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How to transform your laptop into a gaming powerhouse with an external graphics card

With a little bit of research and elbow grease, an external graphics setup can transform your laptop into a gaming powerhouse for a fraction of the price of a whole new gaming PC.

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Setting up your eGPU

The research is done, the BPlus board has arrived, your graphics card is ready for unboxing, and so is the PSU. It’s time to get this eGPU rocking.

For our example, we’re hooking up an Asus GeForce 750Ti overclocked edition and a Corsair 430M PSU to a PE4C 2.1a from BPlus. The board connects to a Lenovo X220 via an ExpressCard slot, and the card also connects to an external 22-inch 1080p display via one of the 750Ti’s DVI ports.

First, slip your graphics card into the PCIe slot on the BPlus board.

egpu card Ian Paul/IDG

Next, hook your (not yet powered-on) PSU’s 24-pin ATX power supply pins into the BPlus board.

egpu hero Ian Paul/IDG

Now connect the 8-pin PCIe connector on the board to the 6-pin power connector on the graphics card.

powerboard Ian Paul/IDG

Finally, insert the ExpressCard cable into the laptop, then slide the opposite side of the cable—the one with the HDMI connection—into the HDMI port labled “X1” on the PCIe adapter. At this point you’d also connect your graphics card directly to your external monitor, typically via HDMI or DVI.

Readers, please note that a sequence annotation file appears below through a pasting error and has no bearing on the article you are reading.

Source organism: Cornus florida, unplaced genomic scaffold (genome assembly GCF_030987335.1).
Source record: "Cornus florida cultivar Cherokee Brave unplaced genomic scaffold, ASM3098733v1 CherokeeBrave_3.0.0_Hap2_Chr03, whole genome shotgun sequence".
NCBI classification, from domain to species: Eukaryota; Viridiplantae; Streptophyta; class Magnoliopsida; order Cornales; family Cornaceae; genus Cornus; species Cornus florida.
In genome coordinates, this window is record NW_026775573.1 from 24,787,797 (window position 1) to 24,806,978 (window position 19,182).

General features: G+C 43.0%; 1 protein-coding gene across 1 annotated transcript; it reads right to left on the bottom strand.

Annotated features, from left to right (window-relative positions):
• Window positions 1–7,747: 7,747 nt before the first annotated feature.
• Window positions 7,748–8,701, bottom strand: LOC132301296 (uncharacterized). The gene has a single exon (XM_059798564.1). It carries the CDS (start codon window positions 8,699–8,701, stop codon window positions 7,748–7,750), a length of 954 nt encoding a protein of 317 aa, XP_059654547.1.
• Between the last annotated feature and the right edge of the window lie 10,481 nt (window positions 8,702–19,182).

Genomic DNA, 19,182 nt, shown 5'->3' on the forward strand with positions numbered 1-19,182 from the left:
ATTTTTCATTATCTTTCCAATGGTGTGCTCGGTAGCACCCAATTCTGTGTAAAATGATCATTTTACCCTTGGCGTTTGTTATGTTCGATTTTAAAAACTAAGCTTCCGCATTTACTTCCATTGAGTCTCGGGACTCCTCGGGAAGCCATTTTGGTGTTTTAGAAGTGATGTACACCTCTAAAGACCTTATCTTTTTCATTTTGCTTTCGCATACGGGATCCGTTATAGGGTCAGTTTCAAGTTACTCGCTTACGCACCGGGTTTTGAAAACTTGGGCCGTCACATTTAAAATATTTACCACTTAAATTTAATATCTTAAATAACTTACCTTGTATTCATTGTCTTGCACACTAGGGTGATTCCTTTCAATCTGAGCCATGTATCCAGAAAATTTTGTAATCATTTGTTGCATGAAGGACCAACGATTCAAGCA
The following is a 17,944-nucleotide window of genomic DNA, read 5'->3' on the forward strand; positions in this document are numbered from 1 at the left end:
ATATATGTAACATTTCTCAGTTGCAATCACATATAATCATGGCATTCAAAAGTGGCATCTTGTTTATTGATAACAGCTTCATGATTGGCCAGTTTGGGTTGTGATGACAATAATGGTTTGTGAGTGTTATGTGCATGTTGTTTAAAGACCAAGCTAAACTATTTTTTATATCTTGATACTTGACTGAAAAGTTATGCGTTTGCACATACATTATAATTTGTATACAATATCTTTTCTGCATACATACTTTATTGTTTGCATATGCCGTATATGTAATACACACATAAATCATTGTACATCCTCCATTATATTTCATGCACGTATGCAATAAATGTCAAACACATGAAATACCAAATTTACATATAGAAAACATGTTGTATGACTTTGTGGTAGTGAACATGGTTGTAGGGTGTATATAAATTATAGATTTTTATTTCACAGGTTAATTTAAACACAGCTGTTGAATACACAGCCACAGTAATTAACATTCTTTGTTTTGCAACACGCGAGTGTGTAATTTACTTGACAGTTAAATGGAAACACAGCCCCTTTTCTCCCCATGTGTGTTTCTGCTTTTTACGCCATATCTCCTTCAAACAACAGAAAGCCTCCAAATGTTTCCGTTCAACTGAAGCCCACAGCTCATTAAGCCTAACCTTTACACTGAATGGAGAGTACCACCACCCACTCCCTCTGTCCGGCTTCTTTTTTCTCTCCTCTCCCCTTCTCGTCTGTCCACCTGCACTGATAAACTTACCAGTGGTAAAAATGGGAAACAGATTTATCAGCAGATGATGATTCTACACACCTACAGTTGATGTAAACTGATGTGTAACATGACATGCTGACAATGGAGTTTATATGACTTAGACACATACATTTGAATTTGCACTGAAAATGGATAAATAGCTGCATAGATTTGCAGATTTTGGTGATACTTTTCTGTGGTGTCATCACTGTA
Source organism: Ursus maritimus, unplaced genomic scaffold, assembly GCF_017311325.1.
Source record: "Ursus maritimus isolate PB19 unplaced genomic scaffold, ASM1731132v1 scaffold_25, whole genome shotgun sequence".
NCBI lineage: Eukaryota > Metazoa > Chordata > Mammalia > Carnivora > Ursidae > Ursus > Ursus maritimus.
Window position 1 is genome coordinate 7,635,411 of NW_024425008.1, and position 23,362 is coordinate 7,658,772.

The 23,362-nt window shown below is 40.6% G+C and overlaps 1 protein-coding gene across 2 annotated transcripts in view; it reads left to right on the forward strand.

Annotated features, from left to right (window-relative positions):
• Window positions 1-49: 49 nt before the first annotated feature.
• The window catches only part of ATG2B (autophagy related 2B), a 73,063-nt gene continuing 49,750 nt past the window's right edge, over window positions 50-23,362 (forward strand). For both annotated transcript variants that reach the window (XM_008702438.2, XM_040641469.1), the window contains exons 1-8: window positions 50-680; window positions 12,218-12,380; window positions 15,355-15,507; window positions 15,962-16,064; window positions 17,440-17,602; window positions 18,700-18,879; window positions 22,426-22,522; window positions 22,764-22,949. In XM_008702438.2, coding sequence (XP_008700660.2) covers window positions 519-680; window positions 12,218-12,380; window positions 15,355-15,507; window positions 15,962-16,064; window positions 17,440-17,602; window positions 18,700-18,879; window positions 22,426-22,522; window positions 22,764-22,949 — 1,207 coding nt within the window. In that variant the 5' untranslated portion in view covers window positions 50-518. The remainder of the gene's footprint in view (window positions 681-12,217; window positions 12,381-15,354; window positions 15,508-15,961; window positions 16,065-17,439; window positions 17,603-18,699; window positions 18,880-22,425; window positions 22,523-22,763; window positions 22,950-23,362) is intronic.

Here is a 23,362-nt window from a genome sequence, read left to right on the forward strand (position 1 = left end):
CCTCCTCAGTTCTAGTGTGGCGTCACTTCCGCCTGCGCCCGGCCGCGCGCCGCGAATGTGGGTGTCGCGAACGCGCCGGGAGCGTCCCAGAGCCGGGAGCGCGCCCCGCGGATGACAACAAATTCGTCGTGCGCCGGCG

Now it’s time for the moment of truth. Flip on your PSU (don’t worry if nothing happens yet), power on the external display, and then boot your laptop—or at least, that’s the boot order that works for me. Some users report that booting an eGPU setup works only when they hook into the ExpressCard slot after the initial boot, or when Windows has loaded.

final shot egpu Ian Paul/IDG

It ain’t pretty, but it works.

Whatever your boot order is, and assuming you had a plug-and-play setup like I did, you should boot into Windows as usual. Your laptop may make a few false starts before it powers on correctly, because you’ve added new hardware to it. Once you’re in Windows, you can check to see if your graphics card is detected by opening the device manager and looking under Display adapters.

If your graphics card is unidentified, manually download and install your card’s drivers from AMD or Nvidia. You may then need to reboot the system to get your eGPU setup working properly.

Once that’s done it’s on to the wonderful world of gaming. Here’s a look at some eGPU benchmarks I ran on my own GTX 750 Ti-powered setup to give you a sense of what to expect from a comparable system. Remember that the GTX 750 Ti is an entry-level graphics card, too. More expensive and and more recent graphics cards can obviously perform much better.

Next page: eGPU benchmarks.

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